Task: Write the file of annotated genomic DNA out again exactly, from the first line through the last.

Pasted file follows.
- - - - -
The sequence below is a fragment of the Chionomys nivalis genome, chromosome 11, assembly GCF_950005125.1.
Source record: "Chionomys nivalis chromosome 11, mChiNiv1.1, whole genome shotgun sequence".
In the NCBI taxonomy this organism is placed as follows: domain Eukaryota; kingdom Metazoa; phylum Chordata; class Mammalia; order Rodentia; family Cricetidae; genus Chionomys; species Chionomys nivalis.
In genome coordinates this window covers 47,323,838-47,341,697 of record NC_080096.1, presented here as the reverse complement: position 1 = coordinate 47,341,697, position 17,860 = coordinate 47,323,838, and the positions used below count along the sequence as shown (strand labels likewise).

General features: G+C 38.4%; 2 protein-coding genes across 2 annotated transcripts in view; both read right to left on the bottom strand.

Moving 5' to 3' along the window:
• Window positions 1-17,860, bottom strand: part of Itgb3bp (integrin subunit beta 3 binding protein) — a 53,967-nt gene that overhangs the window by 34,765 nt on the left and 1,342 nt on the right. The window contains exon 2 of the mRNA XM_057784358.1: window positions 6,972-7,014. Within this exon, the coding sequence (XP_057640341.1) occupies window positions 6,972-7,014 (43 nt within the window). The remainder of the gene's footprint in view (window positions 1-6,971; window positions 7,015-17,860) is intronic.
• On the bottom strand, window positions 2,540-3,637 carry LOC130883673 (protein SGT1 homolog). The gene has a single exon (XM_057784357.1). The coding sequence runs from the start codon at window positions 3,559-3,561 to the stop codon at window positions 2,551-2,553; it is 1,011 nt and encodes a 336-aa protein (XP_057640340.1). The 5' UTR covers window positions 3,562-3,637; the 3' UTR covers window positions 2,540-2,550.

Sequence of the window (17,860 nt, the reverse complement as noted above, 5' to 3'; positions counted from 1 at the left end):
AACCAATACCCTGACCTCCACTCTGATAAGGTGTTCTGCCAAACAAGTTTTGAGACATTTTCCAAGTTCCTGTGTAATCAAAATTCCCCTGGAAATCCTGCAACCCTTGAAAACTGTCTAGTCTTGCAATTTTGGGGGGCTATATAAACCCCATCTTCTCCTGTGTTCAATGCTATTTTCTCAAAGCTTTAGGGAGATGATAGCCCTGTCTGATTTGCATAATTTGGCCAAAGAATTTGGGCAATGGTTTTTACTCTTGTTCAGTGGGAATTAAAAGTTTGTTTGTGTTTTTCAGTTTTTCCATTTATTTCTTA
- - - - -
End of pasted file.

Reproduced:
The sequence below is a fragment of the Chionomys nivalis genome, chromosome 11, assembly GCF_950005125.1.
Source record: "Chionomys nivalis chromosome 11, mChiNiv1.1, whole genome shotgun sequence".
In the NCBI taxonomy this organism is placed as follows: domain Eukaryota; kingdom Metazoa; phylum Chordata; class Mammalia; order Rodentia; family Cricetidae; genus Chionomys; species Chionomys nivalis.
In genome coordinates this window covers 47,323,838-47,341,697 of record NC_080096.1, presented here as the reverse complement: position 1 = coordinate 47,341,697, position 17,860 = coordinate 47,323,838, and the positions used below count along the sequence as shown (strand labels likewise).

General features: G+C 38.4%; 2 protein-coding genes across 2 annotated transcripts in view; both read right to left on the bottom strand.

Moving 5' to 3' along the window:
• Window positions 1-17,860, bottom strand: part of Itgb3bp (integrin subunit beta 3 binding protein) — a 53,967-nt gene that overhangs the window by 34,765 nt on the left and 1,342 nt on the right. The window contains exon 2 of the mRNA XM_057784358.1: window positions 6,972-7,014. Within this exon, the coding sequence (XP_057640341.1) occupies window positions 6,972-7,014 (43 nt within the window). The remainder of the gene's footprint in view (window positions 1-6,971; window positions 7,015-17,860) is intronic.
• On the bottom strand, window positions 2,540-3,637 carry LOC130883673 (protein SGT1 homolog). The gene has a single exon (XM_057784357.1). The coding sequence runs from the start codon at window positions 3,559-3,561 to the stop codon at window positions 2,551-2,553; it is 1,011 nt and encodes a 336-aa protein (XP_057640340.1). The 5' UTR covers window positions 3,562-3,637; the 3' UTR covers window positions 2,540-2,550.

Sequence of the window (17,860 nt, the reverse complement as noted above, 5' to 3'; positions counted from 1 at the left end):
AACCAATACCCTGACCTCCACTCTGATAAGGTGTTCTGCCAAACAAGTTTTGAGACATTTTCCAAGTTCCTGTGTAATCAAAATTCCCCTGGAAATCCTGCAACCCTTGAAAACTGTCTAGTCTTGCAATTTTGGGGGGCTATATAAACCCCATCTTCTCCTGTGTTCAATGCTATTTTCTCAAAGCTTTAGGGAGATGATAGCCCTGTCTGATTTGCATAATTTGGCCAAAGAATTTGGGCAATGGTTTTTACTCTTGTTCAGTGGGAATTAAAAGTTTGTTTGTGTTTTTCAGTTTTTCCATTTATTTCTTA